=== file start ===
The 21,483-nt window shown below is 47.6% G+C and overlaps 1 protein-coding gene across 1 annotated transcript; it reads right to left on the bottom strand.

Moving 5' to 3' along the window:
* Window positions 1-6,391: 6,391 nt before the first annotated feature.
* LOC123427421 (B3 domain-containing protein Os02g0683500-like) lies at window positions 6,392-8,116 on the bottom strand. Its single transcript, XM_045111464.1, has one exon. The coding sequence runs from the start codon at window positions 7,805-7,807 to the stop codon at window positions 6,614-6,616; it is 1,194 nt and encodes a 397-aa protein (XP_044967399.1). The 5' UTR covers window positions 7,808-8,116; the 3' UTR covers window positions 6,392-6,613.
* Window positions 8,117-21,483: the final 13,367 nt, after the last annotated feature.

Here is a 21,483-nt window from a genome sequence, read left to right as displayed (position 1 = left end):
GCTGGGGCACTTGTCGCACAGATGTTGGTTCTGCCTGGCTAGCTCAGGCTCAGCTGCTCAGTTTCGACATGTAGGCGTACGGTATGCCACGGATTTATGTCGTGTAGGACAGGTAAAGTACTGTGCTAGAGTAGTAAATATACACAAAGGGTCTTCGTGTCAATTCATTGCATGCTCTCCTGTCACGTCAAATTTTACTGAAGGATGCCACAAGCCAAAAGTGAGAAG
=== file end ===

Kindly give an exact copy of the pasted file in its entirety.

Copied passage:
The 21,483-nt window shown below is 47.6% G+C and overlaps 1 protein-coding gene across 1 annotated transcript; it reads right to left on the bottom strand.

Moving 5' to 3' along the window:
* Window positions 1-6,391: 6,391 nt before the first annotated feature.
* LOC123427421 (B3 domain-containing protein Os02g0683500-like) lies at window positions 6,392-8,116 on the bottom strand. Its single transcript, XM_045111464.1, has one exon. The coding sequence runs from the start codon at window positions 7,805-7,807 to the stop codon at window positions 6,614-6,616; it is 1,194 nt and encodes a 397-aa protein (XP_044967399.1). The 5' UTR covers window positions 7,808-8,116; the 3' UTR covers window positions 6,392-6,613.
* Window positions 8,117-21,483: the final 13,367 nt, after the last annotated feature.

Here is a 21,483-nt window from a genome sequence, read left to right as displayed (position 1 = left end):
GCTGGGGCACTTGTCGCACAGATGTTGGTTCTGCCTGGCTAGCTCAGGCTCAGCTGCTCAGTTTCGACATGTAGGCGTACGGTATGCCACGGATTTATGTCGTGTAGGACAGGTAAAGTACTGTGCTAGAGTAGTAAATATACACAAAGGGTCTTCGTGTCAATTCATTGCATGCTCTCCTGTCACGTCAAATTTTACTGAAGGATGCCACAAGCCAAAAGTGAGAAG